Every patient is different—for every patient who prefers to remain on medical treatment, there’s another patient who would prefer to avoid the side effects of medication and opt for surgery. “Some of our biologics and medications work very well, but they do have significant side effects,” said Dr. Hudesman. “One option is to give your patient all these strong medications with side effects, or another option is…why don’t we take that out and they’re back to themselves. Now, you might need medication after that to prevent it from coming back…[but] the point is, surgery shouldn’t be looked at as a failure of therapy, and it should be in the discussion of what is the appropriate treatment for that patient.”
As you consider your treatment options, remember to keep the lines of communication open with your gastroenterologist. Begin to educate yourself about the disease through books or by visiting reputable websites, says Dr. Hudesman. And ask questions to make sure you understand your disease, the options available, and how it may impact your day-to-day life. The following is a list of questions that Dr. Hudesman suggests you ask your doctor:
- Why do I have Crohn’s disease?
- How severe is my disease? Where is it, and what type do I have?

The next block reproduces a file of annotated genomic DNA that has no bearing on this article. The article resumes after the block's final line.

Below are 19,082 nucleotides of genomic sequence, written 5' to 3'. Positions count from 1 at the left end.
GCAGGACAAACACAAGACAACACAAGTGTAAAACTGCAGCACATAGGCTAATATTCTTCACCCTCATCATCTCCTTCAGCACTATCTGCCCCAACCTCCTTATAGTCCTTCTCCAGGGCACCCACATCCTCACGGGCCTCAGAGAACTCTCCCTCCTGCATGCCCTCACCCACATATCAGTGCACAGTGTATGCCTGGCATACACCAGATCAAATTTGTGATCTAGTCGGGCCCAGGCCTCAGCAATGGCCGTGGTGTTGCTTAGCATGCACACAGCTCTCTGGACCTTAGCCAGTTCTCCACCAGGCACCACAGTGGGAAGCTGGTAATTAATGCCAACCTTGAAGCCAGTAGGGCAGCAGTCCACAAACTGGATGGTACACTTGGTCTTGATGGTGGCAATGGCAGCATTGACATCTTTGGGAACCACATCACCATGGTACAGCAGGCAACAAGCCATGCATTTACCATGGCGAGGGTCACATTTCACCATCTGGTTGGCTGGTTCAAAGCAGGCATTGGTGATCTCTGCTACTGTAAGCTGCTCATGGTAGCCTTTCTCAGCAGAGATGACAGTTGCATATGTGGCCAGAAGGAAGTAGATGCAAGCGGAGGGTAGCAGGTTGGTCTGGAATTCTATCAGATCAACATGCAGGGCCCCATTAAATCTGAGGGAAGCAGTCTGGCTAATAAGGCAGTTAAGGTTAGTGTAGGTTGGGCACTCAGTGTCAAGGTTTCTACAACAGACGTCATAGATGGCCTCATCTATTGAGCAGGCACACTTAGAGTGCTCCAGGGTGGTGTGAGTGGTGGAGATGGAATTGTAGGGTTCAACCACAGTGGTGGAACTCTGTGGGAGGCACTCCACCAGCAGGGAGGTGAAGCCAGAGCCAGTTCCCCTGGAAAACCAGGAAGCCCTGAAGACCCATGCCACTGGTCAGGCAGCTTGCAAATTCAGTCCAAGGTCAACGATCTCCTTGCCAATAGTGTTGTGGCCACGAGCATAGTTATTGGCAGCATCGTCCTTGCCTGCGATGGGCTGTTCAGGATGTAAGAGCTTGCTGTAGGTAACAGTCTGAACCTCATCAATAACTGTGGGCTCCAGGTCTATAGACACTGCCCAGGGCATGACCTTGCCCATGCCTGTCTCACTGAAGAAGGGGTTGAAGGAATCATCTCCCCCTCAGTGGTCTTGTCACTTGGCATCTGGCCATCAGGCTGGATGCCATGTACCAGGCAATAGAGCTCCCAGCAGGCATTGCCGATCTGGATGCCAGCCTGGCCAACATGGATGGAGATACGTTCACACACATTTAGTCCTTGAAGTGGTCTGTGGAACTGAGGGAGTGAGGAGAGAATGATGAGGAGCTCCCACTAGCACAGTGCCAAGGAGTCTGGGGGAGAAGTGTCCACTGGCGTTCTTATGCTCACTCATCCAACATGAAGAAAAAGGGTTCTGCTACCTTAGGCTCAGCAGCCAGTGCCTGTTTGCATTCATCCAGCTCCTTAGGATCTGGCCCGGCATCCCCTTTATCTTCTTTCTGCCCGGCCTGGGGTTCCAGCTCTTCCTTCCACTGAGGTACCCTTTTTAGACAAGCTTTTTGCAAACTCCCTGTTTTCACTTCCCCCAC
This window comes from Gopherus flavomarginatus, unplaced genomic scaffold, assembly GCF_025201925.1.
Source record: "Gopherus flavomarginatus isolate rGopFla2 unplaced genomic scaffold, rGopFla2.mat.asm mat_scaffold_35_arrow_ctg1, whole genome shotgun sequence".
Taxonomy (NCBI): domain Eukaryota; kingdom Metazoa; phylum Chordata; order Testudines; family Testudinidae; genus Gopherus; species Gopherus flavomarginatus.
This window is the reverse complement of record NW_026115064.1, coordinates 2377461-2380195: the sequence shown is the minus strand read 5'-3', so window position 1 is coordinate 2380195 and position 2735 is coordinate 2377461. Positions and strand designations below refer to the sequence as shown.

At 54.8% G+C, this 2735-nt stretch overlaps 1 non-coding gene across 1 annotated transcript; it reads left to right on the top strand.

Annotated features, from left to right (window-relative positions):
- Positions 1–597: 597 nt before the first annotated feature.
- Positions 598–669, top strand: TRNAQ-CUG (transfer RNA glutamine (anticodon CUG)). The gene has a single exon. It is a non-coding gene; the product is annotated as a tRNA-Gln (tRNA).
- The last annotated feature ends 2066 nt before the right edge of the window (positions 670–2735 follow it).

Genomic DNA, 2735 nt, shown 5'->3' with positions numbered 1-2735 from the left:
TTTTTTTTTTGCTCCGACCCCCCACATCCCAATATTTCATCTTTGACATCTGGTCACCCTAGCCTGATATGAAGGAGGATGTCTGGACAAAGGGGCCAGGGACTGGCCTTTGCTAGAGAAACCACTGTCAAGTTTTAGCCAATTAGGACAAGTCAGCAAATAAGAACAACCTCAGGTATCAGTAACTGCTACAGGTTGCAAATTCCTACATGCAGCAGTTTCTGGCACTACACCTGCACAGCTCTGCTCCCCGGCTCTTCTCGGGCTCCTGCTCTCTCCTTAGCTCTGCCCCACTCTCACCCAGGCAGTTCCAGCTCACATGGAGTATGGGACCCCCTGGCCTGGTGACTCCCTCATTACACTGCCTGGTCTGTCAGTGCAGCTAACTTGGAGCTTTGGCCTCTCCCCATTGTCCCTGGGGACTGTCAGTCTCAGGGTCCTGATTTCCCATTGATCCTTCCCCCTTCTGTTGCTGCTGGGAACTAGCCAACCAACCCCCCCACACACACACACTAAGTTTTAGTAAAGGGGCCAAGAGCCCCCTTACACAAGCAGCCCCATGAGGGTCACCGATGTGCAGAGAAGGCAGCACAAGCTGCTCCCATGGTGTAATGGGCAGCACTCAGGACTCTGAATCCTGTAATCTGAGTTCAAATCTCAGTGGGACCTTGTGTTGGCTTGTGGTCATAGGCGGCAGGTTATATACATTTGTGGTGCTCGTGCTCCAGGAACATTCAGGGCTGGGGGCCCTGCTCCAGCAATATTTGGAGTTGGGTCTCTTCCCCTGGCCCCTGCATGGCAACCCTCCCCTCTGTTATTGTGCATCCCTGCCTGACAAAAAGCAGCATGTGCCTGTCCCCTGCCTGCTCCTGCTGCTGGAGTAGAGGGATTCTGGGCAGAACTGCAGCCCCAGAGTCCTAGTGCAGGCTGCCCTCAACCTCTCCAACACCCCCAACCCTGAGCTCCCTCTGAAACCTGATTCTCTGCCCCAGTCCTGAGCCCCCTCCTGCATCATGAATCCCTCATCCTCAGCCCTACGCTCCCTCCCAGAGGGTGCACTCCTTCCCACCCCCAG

- What is the long-term effect of having Crohn’s?
- What are my treatment options?
- What kind of medication is this and what are the side effects?
- How do I know if my treatment is working?
- How long will symptom relief last?
- What if I want children?
- Will my children inherit Crohn’s?
- Can I help manage Crohn’s through the right diet and exercise?
- What other lifestyle modifications can help?
- How do I know if my Crohn’s is getting worse?
- If my Crohn’s gets worse, is surgery my only option?
- How often should I see the doctor to help manage my symptoms?
- What resources or support groups are available?
Remember, the ultimate goal of treatment is to ensure that you have a high quality of life. Life with Crohn’s can be difficult, but it also can be full and rewarding. Developing open, honest communication with the right physician is your first step toward achieving this goal. “From the doctor’s perspective, adherence to the medication and compliance with medication is a very big issue, especially if [patients] are planning on getting pregnant, or they’re young and they don’t feel like taking all these pills,” said Dr. Hudesman. “Speaking with the doctor about those issues but also having goals—quality of life goals—are very important and, I think, [something] a lot of people overlook.”